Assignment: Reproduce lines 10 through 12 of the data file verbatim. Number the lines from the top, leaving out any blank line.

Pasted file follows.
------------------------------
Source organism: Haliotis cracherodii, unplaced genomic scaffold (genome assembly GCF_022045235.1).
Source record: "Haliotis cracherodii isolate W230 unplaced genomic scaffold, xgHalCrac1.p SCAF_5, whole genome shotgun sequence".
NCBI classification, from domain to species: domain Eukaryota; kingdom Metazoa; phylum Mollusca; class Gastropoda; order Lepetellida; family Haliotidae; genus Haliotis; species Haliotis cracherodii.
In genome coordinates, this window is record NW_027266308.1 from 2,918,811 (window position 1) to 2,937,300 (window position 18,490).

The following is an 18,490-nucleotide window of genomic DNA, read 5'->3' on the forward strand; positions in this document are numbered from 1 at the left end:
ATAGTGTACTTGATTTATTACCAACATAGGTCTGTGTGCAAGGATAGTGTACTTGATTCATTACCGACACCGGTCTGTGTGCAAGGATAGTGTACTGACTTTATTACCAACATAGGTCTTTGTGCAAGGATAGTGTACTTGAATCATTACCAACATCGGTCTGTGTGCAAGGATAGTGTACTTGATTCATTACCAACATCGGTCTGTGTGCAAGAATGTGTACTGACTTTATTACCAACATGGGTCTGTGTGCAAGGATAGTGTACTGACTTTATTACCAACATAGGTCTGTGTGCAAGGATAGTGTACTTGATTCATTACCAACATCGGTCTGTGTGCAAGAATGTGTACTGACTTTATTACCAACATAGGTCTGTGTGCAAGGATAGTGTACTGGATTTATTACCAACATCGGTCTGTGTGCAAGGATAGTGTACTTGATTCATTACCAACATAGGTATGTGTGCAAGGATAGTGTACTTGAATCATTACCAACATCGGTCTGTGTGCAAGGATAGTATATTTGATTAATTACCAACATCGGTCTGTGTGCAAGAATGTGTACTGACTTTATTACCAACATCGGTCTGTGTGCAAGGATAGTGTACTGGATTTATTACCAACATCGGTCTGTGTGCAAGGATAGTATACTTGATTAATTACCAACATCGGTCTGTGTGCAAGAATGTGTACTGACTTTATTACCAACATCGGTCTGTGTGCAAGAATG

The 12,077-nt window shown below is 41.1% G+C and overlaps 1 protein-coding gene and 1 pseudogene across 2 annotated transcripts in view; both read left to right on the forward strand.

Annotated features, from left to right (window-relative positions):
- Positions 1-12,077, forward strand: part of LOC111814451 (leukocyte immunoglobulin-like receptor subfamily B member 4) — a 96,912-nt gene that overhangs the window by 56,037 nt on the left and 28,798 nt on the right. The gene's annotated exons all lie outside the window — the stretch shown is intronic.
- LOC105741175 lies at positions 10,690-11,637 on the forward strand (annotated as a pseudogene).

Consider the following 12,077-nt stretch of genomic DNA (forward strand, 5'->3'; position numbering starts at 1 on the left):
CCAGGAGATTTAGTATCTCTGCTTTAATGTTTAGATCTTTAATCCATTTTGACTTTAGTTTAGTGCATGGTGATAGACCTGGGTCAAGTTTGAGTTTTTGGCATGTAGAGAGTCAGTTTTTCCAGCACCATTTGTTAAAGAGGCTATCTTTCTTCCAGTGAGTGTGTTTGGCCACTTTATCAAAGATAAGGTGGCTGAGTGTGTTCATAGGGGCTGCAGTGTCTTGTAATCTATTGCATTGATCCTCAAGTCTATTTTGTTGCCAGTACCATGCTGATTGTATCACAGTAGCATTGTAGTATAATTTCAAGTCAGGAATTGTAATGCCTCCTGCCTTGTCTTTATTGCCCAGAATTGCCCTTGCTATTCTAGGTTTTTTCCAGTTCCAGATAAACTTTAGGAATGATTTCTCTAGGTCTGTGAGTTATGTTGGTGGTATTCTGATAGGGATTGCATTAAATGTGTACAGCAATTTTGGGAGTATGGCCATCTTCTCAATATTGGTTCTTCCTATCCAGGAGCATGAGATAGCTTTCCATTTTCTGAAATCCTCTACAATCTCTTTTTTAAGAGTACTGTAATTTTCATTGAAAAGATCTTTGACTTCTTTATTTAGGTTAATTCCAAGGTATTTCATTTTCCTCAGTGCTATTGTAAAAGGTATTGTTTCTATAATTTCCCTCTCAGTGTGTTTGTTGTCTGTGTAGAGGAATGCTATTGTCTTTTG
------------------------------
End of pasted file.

- LOC105741175 lies at positions 10,690-11,637 on the forward strand (annotated as a pseudogene).

Consider the following 12,077-nt stretch of genomic DNA (forward strand, 5'->3'; position numbering starts at 1 on the left):
CCAGGAGATTTAGTATCTCTGCTTTAATGTTTAGATCTTTAATCCATTTTGACTTTAGTTTAGTGCATGGTGATAGACCTGGGTCAAGTTTGAGTTTTTGGCATGTAGAGAGTCAGTTTTTCCAGCACCATTTGTTAAAGAGGCTATCTTTCTTCCAGTGAGTGTGTTTGGCCACTTTATCAAAGATAAGGTGGCTGAGTGTGTTCATAGGGGCTGCAGTGTCTTGTAATCTATTGCATTGATCCTCAAGTCTATTTTGTTGCCAGTACCATGCTGATTGTATCACAGTAGCATTGTAGTATAATTTCAAGTCAGGAATTGTAATGCCTCCTGCCTTGTCTTTATTGCCCAGAATTGCCCTTGCTATTCTAGGTTTTTTCCAGTTCCAGATAAACTTTAGGAATGATTTCTCTAGGTCTGTGAGTTATGTTGGTGGTATTCTGATAGGGATTGCATTAAATGTGTACAGCAATTTTGGGAGTATGGCCATCTTCTCAATATTGGTTCTTCCTATCCAGGAGCATGAGATAGCTTTCCATTTTCTGAAATCCTCTACAATCTCTTTTTTAAGAGTACTGTAATTTTCATTGAAAAGATCTTTGACTTCTTTATTTAGGTTAATTCCAAGGTATTTCATTTTCCTCAGTGCTATTGTAAAAGGTATTGTTTCTATAATTTCCCTCTCAGTGTGTTTGTTGTCTGTGTAGAGGAATGCTATTGTCTTTTG